I visit a lot of schools who like the idea of a compost bin and have one, but in terms of really using it, are a little unsure about what they are doing. The trick is to prepare in advance. Composting is not a spur-of-the-moment activity for a supply teacher. However with a little thought it makes a great project and practical activity for a class.
Firstly, whether you are a teacher, parent or interested person, try and download the Little Rotters Handbook. It has lots of clear information aimed at teachers who wish to introduce a compost system into their school. Sadly the Little Rotters website is no longer live.
Next, it’s perfectly possible to have a “leave it to rot” compost system. This is slow and can be prone to going a little wonky. It’s important to have a mixture of fruit and vegetable peelings going into the bin alongside scrunched up paper and dead plant material such as stalks and stems. Have 3 compost bins going at once. The first bin is filled in term 1, the second in term 2, the third in term 3. Leave the compost in each bin for a year to break down before using. Remember to turn it occasionally or poke it with a stick to keep it aerated.
At home I have 2 systems happening at once. Firstly I have my “dump it” compost bin. This is where I chuck my fruit and vegetable peelings along with a bit of cardboard, weeds and other compostable matter. Some gardening books will warn you not to add perennial weeds as they will simply grow again from the compost made. Because I tend to use mulch this doesn’t especially bother me.
Straw that was part of a postal delivery of some child-size gardening tools.
Below is the “hot composting” system at Inverary Primary School. The janitor is a keen gardener and oversees this operation. Basically it’s not dissimilar to the layering system, except the compost is turned more easily in these containers.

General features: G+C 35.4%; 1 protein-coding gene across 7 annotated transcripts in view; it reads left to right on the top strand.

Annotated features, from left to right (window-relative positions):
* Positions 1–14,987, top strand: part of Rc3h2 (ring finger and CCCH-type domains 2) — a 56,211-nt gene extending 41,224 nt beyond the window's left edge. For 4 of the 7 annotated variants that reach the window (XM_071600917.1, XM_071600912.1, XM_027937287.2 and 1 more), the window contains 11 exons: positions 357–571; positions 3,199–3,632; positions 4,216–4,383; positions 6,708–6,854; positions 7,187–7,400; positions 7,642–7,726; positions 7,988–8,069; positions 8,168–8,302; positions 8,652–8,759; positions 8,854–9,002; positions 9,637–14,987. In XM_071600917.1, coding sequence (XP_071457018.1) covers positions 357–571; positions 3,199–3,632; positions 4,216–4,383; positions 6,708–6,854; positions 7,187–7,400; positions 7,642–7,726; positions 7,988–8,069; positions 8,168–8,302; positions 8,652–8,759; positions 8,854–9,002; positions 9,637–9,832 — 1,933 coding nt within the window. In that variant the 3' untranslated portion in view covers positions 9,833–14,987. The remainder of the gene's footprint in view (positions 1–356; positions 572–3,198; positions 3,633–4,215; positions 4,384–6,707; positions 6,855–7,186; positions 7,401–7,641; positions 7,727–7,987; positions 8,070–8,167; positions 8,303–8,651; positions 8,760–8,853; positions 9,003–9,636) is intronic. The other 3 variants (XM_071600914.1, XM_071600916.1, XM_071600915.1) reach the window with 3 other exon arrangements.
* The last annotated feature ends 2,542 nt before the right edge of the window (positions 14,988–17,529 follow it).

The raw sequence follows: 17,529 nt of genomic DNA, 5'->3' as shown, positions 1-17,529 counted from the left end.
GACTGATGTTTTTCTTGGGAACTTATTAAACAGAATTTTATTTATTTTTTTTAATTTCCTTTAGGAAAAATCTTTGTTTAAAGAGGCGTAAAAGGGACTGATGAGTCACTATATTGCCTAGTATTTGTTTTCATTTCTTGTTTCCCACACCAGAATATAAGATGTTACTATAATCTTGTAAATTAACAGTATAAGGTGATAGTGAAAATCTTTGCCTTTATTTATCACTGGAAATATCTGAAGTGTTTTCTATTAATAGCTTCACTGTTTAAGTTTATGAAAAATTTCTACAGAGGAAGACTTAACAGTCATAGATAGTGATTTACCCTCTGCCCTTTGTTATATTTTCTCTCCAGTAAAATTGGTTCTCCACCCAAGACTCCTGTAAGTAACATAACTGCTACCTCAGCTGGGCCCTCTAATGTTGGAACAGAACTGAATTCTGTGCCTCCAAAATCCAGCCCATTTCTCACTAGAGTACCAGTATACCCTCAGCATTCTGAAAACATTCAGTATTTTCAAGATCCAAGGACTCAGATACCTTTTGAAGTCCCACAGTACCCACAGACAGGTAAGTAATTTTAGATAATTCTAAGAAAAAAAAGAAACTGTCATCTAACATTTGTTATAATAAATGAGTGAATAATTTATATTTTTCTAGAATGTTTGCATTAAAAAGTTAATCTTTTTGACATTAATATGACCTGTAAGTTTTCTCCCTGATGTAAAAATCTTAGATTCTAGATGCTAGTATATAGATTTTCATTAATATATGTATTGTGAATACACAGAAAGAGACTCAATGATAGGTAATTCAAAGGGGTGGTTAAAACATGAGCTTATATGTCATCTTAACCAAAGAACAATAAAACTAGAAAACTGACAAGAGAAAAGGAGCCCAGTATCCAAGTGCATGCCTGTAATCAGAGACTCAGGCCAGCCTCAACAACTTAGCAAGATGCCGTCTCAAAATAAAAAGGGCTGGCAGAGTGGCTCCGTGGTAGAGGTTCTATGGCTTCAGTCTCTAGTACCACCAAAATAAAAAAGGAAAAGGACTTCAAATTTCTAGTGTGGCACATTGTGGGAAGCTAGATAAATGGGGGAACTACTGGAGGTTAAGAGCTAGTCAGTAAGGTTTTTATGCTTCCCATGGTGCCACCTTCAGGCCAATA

Again, to have a hot composting process, there needs to be a storage system for waste material so that it can be added in the correct mix and quantities. Inveraray Primary School have a whole shed dedicated to this! Wow!
Below, is an example of a keyhole composting system from the Cruikshank Botanic Garden in Aberdeen. The name comes from the design. If you look at the brickwork, there is is a gap which allows you to walk into the centre of the feature and deposit your waste matter into the central compost ‘bin’. As the waste matter breaks down, nutrients and water feed the surrounding raised bed where vegetables can be planted. Lots more information can be found online about this compact method which is common in arid countries but increasingly becoming popular everywhere as it can be made entirely from recycling materials such as old bricks and rocks to create the design.
In the corner of the Saules Gojus school in Lithuania, I saw another different approach. The garden waste and vegetables and fruit are put in one dark corner of the grounds. Everything is left to rot down. Melons are planted here every spring so that the compost heap becomes an informal raised bed.
As with most outdoor and gardening matters, trial and error is an important part of the process. It’s a matter of finding the right composting container and system that suits your own and the children’s needs within the climate and setting that you live and work.